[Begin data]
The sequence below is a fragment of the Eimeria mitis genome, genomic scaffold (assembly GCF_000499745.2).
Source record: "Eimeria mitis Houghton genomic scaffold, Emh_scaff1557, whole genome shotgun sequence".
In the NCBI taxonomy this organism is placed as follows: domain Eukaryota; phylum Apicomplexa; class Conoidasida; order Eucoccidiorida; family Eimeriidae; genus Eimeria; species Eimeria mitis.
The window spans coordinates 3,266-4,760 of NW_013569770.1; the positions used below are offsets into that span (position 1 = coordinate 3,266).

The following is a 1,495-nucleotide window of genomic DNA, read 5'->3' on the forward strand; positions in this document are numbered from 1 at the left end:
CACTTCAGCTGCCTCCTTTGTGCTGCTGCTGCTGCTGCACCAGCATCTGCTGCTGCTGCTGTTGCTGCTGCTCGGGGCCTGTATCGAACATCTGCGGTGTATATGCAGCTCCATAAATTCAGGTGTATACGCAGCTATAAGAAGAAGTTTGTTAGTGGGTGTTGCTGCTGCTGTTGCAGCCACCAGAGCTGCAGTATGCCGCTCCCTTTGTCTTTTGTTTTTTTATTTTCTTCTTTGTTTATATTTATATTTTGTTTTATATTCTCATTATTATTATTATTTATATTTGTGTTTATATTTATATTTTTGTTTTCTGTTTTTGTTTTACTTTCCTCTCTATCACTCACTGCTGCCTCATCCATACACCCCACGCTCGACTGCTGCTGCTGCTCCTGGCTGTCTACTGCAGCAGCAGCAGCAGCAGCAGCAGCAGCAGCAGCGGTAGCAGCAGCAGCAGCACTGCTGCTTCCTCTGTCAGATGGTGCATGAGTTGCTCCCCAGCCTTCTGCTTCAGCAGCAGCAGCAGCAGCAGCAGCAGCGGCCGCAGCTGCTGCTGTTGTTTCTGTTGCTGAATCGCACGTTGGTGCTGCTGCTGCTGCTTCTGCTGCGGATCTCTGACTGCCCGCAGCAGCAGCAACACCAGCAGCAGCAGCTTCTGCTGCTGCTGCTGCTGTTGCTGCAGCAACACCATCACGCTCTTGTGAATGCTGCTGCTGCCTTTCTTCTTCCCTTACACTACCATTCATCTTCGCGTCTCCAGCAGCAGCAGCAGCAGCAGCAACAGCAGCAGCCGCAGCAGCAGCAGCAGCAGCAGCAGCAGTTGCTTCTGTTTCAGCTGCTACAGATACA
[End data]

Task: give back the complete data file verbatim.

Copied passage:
The sequence below is a fragment of the Eimeria mitis genome, genomic scaffold (assembly GCF_000499745.2).
Source record: "Eimeria mitis Houghton genomic scaffold, Emh_scaff1557, whole genome shotgun sequence".
In the NCBI taxonomy this organism is placed as follows: domain Eukaryota; phylum Apicomplexa; class Conoidasida; order Eucoccidiorida; family Eimeriidae; genus Eimeria; species Eimeria mitis.
The window spans coordinates 3,266-4,760 of NW_013569770.1; the positions used below are offsets into that span (position 1 = coordinate 3,266).

The following is a 1,495-nucleotide window of genomic DNA, read 5'->3' on the forward strand; positions in this document are numbered from 1 at the left end:
CACTTCAGCTGCCTCCTTTGTGCTGCTGCTGCTGCTGCACCAGCATCTGCTGCTGCTGCTGTTGCTGCTGCTCGGGGCCTGTATCGAACATCTGCGGTGTATATGCAGCTCCATAAATTCAGGTGTATACGCAGCTATAAGAAGAAGTTTGTTAGTGGGTGTTGCTGCTGCTGTTGCAGCCACCAGAGCTGCAGTATGCCGCTCCCTTTGTCTTTTGTTTTTTTATTTTCTTCTTTGTTTATATTTATATTTTGTTTTATATTCTCATTATTATTATTATTTATATTTGTGTTTATATTTATATTTTTGTTTTCTGTTTTTGTTTTACTTTCCTCTCTATCACTCACTGCTGCCTCATCCATACACCCCACGCTCGACTGCTGCTGCTGCTCCTGGCTGTCTACTGCAGCAGCAGCAGCAGCAGCAGCAGCAGCAGCAGCGGTAGCAGCAGCAGCAGCACTGCTGCTTCCTCTGTCAGATGGTGCATGAGTTGCTCCCCAGCCTTCTGCTTCAGCAGCAGCAGCAGCAGCAGCAGCAGCGGCCGCAGCTGCTGCTGTTGTTTCTGTTGCTGAATCGCACGTTGGTGCTGCTGCTGCTGCTTCTGCTGCGGATCTCTGACTGCCCGCAGCAGCAGCAACACCAGCAGCAGCAGCTTCTGCTGCTGCTGCTGCTGTTGCTGCAGCAACACCATCACGCTCTTGTGAATGCTGCTGCTGCCTTTCTTCTTCCCTTACACTACCATTCATCTTCGCGTCTCCAGCAGCAGCAGCAGCAGCAGCAACAGCAGCAGCCGCAGCAGCAGCAGCAGCAGCAGCAGCAGTTGCTTCTGTTTCAGCTGCTACAGATACA